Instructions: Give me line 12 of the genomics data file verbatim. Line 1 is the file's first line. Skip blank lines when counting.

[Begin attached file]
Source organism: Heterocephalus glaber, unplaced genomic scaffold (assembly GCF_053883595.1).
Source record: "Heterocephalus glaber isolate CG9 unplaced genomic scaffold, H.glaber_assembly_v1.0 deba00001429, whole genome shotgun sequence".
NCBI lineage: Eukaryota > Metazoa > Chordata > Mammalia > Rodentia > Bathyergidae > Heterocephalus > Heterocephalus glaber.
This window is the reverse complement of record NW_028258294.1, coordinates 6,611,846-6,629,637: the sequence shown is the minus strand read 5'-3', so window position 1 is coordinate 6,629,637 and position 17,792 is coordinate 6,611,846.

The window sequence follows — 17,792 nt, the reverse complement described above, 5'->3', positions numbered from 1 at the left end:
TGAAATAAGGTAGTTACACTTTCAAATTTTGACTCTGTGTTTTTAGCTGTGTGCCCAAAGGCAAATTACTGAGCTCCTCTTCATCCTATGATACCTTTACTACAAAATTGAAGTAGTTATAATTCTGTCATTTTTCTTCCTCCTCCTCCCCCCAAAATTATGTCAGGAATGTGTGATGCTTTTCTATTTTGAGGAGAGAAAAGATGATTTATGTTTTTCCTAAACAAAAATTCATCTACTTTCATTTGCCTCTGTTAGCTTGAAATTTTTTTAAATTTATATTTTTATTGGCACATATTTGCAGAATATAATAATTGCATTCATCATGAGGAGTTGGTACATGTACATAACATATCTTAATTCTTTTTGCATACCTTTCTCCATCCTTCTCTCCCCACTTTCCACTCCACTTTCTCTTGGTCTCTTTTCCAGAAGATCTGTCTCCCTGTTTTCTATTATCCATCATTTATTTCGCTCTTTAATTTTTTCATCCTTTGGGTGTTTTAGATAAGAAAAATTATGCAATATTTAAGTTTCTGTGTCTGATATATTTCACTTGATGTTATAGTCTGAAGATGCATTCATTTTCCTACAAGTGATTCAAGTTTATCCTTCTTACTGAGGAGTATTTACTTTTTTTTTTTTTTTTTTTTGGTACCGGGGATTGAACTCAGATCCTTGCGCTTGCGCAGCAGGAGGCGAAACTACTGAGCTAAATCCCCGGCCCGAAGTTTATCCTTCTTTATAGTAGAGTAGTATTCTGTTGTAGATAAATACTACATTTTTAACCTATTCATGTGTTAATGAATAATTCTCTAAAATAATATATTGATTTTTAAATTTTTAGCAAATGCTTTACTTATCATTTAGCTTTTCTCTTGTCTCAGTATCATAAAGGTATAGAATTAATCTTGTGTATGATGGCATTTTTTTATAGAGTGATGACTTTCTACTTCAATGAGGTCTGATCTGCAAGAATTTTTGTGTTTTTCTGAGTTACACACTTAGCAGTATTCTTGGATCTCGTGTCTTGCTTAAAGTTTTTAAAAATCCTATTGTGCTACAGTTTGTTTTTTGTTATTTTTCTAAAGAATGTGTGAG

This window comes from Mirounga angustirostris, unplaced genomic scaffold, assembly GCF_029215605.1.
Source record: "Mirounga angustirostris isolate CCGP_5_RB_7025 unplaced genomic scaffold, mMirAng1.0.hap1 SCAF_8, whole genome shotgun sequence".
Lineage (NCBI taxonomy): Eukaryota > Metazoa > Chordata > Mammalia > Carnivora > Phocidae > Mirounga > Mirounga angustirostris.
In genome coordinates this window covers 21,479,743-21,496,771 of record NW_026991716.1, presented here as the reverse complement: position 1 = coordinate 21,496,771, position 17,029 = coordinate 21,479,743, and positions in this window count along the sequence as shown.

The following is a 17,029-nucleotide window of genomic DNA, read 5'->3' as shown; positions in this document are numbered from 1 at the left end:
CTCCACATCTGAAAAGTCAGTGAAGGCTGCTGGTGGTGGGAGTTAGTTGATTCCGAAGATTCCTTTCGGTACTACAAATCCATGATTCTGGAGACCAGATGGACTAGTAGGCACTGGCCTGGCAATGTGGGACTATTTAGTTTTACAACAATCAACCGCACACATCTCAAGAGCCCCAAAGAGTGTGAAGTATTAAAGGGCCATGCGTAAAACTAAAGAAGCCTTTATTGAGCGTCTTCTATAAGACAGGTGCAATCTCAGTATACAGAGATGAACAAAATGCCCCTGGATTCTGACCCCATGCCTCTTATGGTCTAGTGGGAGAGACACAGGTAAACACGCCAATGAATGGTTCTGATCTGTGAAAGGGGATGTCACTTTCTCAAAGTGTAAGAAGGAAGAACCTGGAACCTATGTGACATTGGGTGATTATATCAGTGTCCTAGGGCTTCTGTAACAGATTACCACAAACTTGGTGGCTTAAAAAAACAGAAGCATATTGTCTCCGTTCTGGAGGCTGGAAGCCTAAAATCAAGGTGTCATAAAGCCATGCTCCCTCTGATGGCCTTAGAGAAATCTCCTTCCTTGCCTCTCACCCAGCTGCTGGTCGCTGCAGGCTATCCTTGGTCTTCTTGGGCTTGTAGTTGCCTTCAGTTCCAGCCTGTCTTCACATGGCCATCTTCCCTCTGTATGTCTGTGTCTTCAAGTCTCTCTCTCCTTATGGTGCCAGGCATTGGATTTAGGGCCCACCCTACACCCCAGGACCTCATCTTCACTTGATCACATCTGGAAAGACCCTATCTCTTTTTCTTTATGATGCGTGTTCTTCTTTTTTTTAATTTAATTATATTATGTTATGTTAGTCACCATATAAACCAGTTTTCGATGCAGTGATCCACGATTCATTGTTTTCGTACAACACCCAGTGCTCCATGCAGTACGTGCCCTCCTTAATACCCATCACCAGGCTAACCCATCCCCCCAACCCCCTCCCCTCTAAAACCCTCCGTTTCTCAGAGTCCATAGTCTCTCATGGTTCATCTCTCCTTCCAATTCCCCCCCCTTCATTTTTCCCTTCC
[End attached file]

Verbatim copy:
CTCCACATCTGAAAAGTCAGTGAAGGCTGCTGGTGGTGGGAGTTAGTTGATTCCGAAGATTCCTTTCGGTACTACAAATCCATGATTCTGGAGACCAGATGGACTAGTAGGCACTGGCCTGGCAATGTGGGACTATTTAGTTTTACAACAATCAACCGCACACATCTCAAGAGCCCCAAAGAGTGTGAAGTATTAAAGGGCCATGCGTAAAACTAAAGAAGCCTTTATTGAGCGTCTTCTATAAGACAGGTGCAATCTCAGTATACAGAGATGAACAAAATGCCCCTGGATTCTGACCCCATGCCTCTTATGGTCTAGTGGGAGAGACACAGGTAAACACGCCAATGAATGGTTCTGATCTGTGAAAGGGGATGTCACTTTCTCAAAGTGTAAGAAGGAAGAACCTGGAACCTATGTGACATTGGGTGATTATATCAGTGTCCTAGGGCTTCTGTAACAGATTACCACAAACTTGGTGGCTTAAAAAAACAGAAGCATATTGTCTCCGTTCTGGAGGCTGGAAGCCTAAAATCAAGGTGTCATAAAGCCATGCTCCCTCTGATGGCCTTAGAGAAATCTCCTTCCTTGCCTCTCACCCAGCTGCTGGTCGCTGCAGGCTATCCTTGGTCTTCTTGGGCTTGTAGTTGCCTTCAGTTCCAGCCTGTCTTCACATGGCCATCTTCCCTCTGTATGTCTGTGTCTTCAAGTCTCTCTCTCCTTATGGTGCCAGGCATTGGATTTAGGGCCCACCCTACACCCCAGGACCTCATCTTCACTTGATCACATCTGGAAAGACCCTATCTCTTTTTCTTTATGATGCGTGTTCTTCTTTTTTTTAATTTAATTATATTATGTTATGTTAGTCACCATATAAACCAGTTTTCGATGCAGTGATCCACGATTCATTGTTTTCGTACAACACCCAGTGCTCCATGCAGTACGTGCCCTCCTTAATACCCATCACCAGGCTAACCCATCCCCCCAACCCCCTCCCCTCTAAAACCCTCCGTTTCTCAGAGTCCATAGTCTCTCATGGTTCATCTCTCCTTCCAATTCCCCCCCCTTCATTTTTCCCTTCC